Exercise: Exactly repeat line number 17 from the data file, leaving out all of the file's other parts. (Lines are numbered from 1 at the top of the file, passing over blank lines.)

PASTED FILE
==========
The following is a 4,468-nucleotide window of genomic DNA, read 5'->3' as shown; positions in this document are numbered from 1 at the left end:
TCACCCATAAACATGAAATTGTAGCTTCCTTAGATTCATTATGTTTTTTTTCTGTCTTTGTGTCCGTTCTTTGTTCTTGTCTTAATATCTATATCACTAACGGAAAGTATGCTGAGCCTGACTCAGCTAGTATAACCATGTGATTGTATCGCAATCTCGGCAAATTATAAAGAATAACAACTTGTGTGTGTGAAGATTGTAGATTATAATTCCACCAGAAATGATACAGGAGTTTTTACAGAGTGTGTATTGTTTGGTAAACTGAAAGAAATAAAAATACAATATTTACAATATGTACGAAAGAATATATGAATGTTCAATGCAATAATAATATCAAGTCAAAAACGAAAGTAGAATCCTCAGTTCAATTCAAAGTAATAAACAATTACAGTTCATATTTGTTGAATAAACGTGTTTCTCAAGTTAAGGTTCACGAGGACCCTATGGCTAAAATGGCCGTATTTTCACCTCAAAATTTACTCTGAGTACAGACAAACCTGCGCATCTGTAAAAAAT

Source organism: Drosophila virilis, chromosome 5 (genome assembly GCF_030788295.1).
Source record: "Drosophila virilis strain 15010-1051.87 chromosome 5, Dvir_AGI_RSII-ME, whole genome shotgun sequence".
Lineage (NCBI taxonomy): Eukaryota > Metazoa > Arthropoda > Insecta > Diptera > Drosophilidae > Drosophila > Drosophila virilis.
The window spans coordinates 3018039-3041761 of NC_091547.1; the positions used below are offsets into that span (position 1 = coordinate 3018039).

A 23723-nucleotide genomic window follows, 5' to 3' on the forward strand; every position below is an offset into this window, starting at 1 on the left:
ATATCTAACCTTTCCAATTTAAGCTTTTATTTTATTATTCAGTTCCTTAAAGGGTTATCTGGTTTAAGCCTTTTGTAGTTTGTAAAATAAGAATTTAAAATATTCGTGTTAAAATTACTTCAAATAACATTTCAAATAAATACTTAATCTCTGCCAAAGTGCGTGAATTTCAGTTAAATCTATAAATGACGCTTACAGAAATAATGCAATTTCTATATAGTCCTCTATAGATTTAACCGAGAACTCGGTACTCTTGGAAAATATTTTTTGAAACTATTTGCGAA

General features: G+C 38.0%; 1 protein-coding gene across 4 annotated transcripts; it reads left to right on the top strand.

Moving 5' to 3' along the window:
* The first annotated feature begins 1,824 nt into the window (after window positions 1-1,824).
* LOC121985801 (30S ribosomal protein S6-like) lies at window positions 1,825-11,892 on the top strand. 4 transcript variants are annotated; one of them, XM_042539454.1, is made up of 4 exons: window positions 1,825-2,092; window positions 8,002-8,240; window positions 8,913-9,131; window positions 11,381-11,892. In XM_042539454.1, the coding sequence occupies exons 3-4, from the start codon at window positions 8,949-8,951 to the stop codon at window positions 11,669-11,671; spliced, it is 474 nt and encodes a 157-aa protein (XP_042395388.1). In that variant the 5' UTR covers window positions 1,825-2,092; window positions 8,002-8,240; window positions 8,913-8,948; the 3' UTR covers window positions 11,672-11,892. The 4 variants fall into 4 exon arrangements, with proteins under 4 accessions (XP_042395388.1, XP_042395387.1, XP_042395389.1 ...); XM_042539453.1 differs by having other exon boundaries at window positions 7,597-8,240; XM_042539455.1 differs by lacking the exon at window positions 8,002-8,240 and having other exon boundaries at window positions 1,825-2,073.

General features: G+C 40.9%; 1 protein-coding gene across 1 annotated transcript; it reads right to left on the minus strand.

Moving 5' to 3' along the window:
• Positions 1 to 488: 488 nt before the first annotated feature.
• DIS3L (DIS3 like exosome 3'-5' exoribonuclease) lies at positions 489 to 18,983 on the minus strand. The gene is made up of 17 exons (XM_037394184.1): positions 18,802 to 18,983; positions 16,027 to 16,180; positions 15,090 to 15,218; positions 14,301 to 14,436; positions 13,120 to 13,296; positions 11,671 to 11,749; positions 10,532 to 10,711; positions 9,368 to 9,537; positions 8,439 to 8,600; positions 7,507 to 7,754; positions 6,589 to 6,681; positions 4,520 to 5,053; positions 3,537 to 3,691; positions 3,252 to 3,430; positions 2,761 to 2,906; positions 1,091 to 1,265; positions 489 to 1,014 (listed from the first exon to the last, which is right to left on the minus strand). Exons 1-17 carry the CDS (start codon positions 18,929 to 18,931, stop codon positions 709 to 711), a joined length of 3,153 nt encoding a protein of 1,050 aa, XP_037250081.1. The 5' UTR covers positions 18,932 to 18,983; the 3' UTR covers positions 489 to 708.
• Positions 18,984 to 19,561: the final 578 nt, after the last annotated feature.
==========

• Positions 18,984 to 19,561: the final 578 nt, after the last annotated feature.